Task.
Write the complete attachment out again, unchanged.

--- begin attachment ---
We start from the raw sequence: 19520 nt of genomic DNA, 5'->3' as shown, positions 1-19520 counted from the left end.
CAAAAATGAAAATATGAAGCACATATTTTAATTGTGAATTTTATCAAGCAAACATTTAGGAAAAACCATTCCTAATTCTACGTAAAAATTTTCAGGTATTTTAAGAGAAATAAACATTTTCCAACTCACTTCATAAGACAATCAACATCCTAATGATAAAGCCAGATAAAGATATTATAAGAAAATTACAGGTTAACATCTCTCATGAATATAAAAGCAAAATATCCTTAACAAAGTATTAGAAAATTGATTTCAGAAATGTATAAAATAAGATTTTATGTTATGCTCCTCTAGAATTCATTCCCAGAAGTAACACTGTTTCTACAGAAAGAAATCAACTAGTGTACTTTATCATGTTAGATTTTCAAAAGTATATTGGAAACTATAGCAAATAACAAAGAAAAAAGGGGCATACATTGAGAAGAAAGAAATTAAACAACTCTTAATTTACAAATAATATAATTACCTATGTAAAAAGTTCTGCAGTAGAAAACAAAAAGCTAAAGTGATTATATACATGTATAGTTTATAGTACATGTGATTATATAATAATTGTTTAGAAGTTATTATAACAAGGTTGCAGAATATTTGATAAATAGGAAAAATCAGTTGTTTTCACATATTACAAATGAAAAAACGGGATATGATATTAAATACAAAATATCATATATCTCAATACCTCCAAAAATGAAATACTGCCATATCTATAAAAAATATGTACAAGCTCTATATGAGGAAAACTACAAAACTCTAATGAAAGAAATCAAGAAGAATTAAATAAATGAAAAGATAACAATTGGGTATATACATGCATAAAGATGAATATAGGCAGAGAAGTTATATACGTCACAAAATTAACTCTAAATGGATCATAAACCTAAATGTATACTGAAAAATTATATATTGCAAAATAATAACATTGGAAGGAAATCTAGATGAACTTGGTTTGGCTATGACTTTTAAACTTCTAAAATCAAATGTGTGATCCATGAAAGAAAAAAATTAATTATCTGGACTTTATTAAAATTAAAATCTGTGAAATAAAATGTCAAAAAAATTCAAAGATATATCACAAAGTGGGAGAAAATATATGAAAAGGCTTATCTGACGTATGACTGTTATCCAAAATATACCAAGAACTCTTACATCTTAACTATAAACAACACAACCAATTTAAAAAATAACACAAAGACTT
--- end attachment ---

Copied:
We start from the raw sequence: 19520 nt of genomic DNA, 5'->3' as shown, positions 1-19520 counted from the left end.
CAAAAATGAAAATATGAAGCACATATTTTAATTGTGAATTTTATCAAGCAAACATTTAGGAAAAACCATTCCTAATTCTACGTAAAAATTTTCAGGTATTTTAAGAGAAATAAACATTTTCCAACTCACTTCATAAGACAATCAACATCCTAATGATAAAGCCAGATAAAGATATTATAAGAAAATTACAGGTTAACATCTCTCATGAATATAAAAGCAAAATATCCTTAACAAAGTATTAGAAAATTGATTTCAGAAATGTATAAAATAAGATTTTATGTTATGCTCCTCTAGAATTCATTCCCAGAAGTAACACTGTTTCTACAGAAAGAAATCAACTAGTGTACTTTATCATGTTAGATTTTCAAAAGTATATTGGAAACTATAGCAAATAACAAAGAAAAAAGGGGCATACATTGAGAAGAAAGAAATTAAACAACTCTTAATTTACAAATAATATAATTACCTATGTAAAAAGTTCTGCAGTAGAAAACAAAAAGCTAAAGTGATTATATACATGTATAGTTTATAGTACATGTGATTATATAATAATTGTTTAGAAGTTATTATAACAAGGTTGCAGAATATTTGATAAATAGGAAAAATCAGTTGTTTTCACATATTACAAATGAAAAAACGGGATATGATATTAAATACAAAATATCATATATCTCAATACCTCCAAAAATGAAATACTGCCATATCTATAAAAAATATGTACAAGCTCTATATGAGGAAAACTACAAAACTCTAATGAAAGAAATCAAGAAGAATTAAATAAATGAAAAGATAACAATTGGGTATATACATGCATAAAGATGAATATAGGCAGAGAAGTTATATACGTCACAAAATTAACTCTAAATGGATCATAAACCTAAATGTATACTGAAAAATTATATATTGCAAAATAATAACATTGGAAGGAAATCTAGATGAACTTGGTTTGGCTATGACTTTTAAACTTCTAAAATCAAATGTGTGATCCATGAAAGAAAAAAATTAATTATCTGGACTTTATTAAAATTAAAATCTGTGAAATAAAATGTCAAAAAAATTCAAAGATATATCACAAAGTGGGAGAAAATATATGAAAAGGCTTATCTGACGTATGACTGTTATCCAAAATATACCAAGAACTCTTACATCTTAACTATAAACAACACAACCAATTTAAAAAATAACACAAAGACTT